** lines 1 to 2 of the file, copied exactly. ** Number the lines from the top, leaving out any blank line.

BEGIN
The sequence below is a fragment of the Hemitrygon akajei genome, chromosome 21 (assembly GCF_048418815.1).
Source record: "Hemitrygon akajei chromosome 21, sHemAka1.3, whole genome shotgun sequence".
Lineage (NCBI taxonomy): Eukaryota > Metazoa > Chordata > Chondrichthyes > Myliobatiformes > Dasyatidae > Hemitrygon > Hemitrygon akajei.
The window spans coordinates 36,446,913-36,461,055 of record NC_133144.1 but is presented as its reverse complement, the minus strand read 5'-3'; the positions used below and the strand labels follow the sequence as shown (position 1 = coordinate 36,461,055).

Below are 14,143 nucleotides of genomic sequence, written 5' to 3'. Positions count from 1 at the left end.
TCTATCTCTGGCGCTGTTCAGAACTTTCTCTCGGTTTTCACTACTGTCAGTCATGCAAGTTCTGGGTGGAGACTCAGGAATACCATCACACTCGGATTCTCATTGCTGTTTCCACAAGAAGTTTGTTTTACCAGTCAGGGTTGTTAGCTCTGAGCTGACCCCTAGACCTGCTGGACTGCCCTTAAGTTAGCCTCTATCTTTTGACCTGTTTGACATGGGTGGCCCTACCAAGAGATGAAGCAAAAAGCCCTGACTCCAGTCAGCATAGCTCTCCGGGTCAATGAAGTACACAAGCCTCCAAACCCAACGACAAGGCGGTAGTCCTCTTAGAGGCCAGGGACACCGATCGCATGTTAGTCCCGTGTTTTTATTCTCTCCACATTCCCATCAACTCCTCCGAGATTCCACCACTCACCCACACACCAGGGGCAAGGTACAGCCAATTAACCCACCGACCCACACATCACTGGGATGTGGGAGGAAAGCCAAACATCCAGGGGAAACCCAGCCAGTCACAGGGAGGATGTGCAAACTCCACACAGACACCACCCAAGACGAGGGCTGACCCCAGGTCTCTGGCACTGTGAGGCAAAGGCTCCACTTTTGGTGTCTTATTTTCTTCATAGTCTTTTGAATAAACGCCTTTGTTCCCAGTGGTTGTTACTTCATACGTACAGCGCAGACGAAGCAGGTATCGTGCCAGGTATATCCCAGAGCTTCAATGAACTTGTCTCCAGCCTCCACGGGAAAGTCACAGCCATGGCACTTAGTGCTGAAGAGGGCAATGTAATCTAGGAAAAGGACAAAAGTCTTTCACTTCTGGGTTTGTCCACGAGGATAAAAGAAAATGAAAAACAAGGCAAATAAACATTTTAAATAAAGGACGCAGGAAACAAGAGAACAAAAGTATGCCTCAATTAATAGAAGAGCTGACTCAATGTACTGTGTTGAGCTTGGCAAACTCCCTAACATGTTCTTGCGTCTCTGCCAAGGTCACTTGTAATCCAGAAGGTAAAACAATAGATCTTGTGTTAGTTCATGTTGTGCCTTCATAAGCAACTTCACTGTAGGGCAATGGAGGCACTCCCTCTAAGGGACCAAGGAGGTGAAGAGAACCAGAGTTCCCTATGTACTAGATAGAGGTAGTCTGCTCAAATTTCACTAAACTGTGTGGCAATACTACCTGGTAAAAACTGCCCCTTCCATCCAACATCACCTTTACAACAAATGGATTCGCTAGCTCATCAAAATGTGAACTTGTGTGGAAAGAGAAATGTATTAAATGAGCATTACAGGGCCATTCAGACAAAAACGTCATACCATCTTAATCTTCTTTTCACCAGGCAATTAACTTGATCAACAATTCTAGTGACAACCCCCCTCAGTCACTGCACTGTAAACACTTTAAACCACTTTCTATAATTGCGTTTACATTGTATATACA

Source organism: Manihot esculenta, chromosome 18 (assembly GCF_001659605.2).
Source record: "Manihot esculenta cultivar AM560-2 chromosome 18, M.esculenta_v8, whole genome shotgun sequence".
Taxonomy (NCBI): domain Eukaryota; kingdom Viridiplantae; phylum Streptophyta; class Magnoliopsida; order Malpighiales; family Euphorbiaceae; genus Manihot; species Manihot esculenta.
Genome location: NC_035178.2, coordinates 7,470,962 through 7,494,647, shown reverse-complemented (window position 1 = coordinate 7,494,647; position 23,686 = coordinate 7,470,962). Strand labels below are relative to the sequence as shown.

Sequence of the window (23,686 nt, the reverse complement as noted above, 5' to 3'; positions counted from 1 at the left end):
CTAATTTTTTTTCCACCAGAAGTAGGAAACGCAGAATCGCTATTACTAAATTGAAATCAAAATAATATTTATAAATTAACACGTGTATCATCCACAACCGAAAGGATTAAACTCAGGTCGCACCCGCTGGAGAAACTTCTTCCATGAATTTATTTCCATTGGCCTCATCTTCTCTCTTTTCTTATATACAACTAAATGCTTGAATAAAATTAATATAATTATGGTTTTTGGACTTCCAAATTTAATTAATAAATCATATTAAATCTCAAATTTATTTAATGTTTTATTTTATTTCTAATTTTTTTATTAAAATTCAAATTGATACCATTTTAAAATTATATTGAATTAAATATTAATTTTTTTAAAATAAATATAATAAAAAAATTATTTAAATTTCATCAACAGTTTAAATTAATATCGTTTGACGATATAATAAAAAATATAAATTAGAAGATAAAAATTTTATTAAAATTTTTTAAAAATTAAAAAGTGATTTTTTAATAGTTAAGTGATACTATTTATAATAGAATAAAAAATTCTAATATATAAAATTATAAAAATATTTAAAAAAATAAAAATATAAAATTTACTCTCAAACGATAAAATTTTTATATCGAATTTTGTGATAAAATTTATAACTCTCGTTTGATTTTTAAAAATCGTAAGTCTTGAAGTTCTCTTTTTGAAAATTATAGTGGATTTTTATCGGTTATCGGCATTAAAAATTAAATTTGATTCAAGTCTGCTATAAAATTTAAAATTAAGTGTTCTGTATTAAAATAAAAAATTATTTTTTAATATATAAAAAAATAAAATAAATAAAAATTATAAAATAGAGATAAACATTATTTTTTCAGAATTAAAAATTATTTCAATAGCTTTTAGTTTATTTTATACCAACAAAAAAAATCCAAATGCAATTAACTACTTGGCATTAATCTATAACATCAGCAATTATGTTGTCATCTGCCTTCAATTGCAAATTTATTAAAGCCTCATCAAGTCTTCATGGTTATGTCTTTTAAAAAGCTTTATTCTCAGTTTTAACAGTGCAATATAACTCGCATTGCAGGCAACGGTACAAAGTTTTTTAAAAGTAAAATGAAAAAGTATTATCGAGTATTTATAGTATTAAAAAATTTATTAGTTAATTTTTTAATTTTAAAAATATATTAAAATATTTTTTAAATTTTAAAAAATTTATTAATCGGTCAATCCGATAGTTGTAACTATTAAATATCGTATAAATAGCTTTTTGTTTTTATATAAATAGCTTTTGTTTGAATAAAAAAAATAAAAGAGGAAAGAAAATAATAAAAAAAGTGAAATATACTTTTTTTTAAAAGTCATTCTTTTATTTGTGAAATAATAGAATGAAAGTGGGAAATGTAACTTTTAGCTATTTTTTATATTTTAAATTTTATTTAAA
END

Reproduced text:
The sequence below is a fragment of the Hemitrygon akajei genome, chromosome 21 (assembly GCF_048418815.1).
Source record: "Hemitrygon akajei chromosome 21, sHemAka1.3, whole genome shotgun sequence".